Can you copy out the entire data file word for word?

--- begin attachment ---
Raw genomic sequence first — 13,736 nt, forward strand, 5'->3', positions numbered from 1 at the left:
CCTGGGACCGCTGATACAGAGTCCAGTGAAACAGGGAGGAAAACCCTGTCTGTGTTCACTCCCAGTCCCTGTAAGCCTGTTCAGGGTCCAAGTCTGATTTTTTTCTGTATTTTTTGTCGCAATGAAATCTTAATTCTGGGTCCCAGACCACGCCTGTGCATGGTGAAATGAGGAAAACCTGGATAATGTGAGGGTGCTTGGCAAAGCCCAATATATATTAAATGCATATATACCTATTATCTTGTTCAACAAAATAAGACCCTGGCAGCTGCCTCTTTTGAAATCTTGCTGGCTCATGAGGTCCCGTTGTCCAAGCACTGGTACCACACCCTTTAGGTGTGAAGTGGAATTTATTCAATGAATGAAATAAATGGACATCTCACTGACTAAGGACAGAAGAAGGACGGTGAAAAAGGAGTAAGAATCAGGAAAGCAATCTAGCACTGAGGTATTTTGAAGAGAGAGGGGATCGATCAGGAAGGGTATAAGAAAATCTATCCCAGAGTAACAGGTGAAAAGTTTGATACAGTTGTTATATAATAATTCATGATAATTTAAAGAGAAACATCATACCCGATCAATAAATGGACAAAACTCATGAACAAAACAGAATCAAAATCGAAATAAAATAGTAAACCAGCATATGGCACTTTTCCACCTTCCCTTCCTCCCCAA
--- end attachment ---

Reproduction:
Raw genomic sequence first — 13,736 nt, forward strand, 5'->3', positions numbered from 1 at the left:
CCTGGGACCGCTGATACAGAGTCCAGTGAAACAGGGAGGAAAACCCTGTCTGTGTTCACTCCCAGTCCCTGTAAGCCTGTTCAGGGTCCAAGTCTGATTTTTTTCTGTATTTTTTGTCGCAATGAAATCTTAATTCTGGGTCCCAGACCACGCCTGTGCATGGTGAAATGAGGAAAACCTGGATAATGTGAGGGTGCTTGGCAAAGCCCAATATATATTAAATGCATATATACCTATTATCTTGTTCAACAAAATAAGACCCTGGCAGCTGCCTCTTTTGAAATCTTGCTGGCTCATGAGGTCCCGTTGTCCAAGCACTGGTACCACACCCTTTAGGTGTGAAGTGGAATTTATTCAATGAATGAAATAAATGGACATCTCACTGACTAAGGACAGAAGAAGGACGGTGAAAAAGGAGTAAGAATCAGGAAAGCAATCTAGCACTGAGGTATTTTGAAGAGAGAGGGGATCGATCAGGAAGGGTATAAGAAAATCTATCCCAGAGTAACAGGTGAAAAGTTTGATACAGTTGTTATATAATAATTCATGATAATTTAAAGAGAAACATCATACCCGATCAATAAATGGACAAAACTCATGAACAAAACAGAATCAAAATCGAAATAAAATAGTAAACCAGCATATGGCACTTTTCCACCTTCCCTTCCTCCCCAA